Britain is in talks with the US about how to deal with two suspected IS fighters.
Alexanda Kotey and El Shafee Elsheikh are both from west London and were detained in Syria last month on suspicion of terrorist activity.
There have been disagreements between the UK and US on who should try the pair.
The Home Secretary, Amber Rudd, says it's still not clear where they'll stand trial.
However, she said that she was "absolutely convinced and absolutely committed" to the idea of Alexanda Kotey and El Shafee Elsheikh "facing justice" after their capture in Syria in January.
But she declined to answer when asked by the Press Association where the men, alleged to be the only living members of a British-accented quartet of suspected killers, might be tried.
Last week Defence Secretary Gavin Williamson said that the pair should not return to the UK because they had "turned their back on British ideas, British values".
His comments threatened to spark a diplomatic row with the United States, which wants countries to take responsibility for their citizens arrested in the fight against IS.
Ms Rudd, who was speaking on a visit to the Middle East, said: "The important thing is that they have been arrested.
"And the important thing is, to us, that they will face trial."
"I can't be drawn at the moment on where that will be, but I am absolutely convinced, and absolutely committed, to making sure that they will face trial because the security of the United Kingdom will always come first."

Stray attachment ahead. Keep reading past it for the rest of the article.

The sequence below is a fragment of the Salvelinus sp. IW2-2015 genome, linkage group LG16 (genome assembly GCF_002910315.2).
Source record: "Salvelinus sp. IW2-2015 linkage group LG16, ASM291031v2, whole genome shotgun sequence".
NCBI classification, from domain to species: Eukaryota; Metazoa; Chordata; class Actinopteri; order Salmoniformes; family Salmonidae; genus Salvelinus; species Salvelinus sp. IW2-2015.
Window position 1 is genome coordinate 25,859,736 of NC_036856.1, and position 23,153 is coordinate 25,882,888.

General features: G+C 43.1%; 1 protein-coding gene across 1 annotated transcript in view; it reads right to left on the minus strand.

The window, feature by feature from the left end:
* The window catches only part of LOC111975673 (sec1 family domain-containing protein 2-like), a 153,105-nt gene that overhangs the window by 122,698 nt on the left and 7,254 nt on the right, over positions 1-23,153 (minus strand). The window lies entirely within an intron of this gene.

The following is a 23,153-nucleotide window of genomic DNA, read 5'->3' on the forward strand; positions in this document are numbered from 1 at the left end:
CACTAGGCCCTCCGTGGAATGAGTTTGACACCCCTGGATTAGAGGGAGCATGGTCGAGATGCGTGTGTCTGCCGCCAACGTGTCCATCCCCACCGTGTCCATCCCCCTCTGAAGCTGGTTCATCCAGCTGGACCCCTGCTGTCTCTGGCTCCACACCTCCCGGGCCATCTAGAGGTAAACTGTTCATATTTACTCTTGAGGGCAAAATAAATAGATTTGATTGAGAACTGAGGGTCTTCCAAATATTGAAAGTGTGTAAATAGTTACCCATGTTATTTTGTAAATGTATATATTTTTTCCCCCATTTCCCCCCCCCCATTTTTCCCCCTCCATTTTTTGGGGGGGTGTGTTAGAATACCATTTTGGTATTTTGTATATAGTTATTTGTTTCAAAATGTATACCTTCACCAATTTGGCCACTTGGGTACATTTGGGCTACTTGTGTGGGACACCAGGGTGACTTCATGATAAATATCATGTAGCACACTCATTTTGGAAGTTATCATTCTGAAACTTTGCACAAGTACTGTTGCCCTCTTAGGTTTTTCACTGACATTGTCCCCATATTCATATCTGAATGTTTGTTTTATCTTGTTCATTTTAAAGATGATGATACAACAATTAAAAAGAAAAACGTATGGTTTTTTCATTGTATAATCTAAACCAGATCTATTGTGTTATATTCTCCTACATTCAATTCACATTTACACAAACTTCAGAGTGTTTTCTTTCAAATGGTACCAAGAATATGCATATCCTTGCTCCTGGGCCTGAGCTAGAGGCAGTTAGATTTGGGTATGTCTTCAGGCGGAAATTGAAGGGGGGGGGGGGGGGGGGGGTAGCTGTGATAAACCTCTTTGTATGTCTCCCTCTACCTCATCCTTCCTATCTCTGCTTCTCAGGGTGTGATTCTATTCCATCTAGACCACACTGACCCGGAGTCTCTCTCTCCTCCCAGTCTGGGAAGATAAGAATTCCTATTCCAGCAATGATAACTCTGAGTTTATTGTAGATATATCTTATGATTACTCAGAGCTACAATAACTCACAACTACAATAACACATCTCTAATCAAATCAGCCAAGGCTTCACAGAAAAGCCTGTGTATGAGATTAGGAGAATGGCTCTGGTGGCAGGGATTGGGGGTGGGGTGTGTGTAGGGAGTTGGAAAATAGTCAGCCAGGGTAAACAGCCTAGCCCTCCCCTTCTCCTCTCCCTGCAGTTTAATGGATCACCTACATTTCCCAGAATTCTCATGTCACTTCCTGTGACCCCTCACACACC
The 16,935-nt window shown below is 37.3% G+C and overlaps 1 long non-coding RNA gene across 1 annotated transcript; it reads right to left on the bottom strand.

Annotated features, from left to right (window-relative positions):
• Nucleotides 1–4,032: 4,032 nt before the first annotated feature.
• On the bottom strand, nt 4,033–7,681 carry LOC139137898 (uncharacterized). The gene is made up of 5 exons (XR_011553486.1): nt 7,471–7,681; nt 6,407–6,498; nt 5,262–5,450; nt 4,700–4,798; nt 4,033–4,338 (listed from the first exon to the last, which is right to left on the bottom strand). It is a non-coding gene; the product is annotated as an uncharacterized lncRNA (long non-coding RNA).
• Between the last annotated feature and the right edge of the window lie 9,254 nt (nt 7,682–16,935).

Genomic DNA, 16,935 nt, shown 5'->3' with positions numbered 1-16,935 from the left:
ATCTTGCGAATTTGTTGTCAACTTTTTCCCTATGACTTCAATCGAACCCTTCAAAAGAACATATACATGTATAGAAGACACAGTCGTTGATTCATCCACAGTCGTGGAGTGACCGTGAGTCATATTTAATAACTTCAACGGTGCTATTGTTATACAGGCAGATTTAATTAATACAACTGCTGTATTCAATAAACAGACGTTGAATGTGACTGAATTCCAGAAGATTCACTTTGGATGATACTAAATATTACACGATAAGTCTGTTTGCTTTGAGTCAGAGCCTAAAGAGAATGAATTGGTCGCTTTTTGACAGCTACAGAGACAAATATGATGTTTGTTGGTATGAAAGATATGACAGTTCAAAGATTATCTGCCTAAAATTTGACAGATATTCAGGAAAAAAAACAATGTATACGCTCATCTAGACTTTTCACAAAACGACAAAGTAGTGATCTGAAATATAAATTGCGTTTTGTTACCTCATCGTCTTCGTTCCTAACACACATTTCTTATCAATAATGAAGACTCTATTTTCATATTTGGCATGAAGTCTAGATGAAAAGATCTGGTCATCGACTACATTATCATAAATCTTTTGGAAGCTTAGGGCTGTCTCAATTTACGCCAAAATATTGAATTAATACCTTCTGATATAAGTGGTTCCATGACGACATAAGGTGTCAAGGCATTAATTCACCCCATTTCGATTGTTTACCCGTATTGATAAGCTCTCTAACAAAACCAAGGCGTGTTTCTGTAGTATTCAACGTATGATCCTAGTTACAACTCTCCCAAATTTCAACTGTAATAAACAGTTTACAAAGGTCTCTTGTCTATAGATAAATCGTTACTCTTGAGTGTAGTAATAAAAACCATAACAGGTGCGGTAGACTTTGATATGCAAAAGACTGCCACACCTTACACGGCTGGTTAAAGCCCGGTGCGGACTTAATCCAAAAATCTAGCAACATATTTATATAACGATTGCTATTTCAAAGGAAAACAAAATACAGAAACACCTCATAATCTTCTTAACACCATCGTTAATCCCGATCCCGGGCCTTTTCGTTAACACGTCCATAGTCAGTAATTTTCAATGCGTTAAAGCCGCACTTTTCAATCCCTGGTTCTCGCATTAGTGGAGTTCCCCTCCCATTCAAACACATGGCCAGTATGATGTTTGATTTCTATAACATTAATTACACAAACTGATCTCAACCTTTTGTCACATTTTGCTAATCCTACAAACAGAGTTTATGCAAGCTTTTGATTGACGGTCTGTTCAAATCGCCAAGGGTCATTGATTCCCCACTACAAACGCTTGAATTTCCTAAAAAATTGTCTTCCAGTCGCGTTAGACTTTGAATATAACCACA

Opinion is currently divided on where and how the men should be tried.
It is understood that the pair has been stripped of their British citizenship, although officials at the Home Office have refused to comment on individual cases.
Mr Williamson, speaking in Brussels, said: "Do I want them back in the United Kingdom? No, I don't."
His comments came after talks with his US counterpart Jim Mattis, where the Pentagon chief urged countries to take back their fighters, saying:
"The important thing is that the countries of origin keep responsibility for them."
US officials have also said putting the two in Guantanamo Bay is not an option.
Junior defence minister Tobias Ellwood has suggested the men should be tried at the International Criminal Court in The Hague.
But Lord Carlile, the UK's independent reviewer of terrorism legislation from 2001 to 2011, said a British trial was the "proper forum".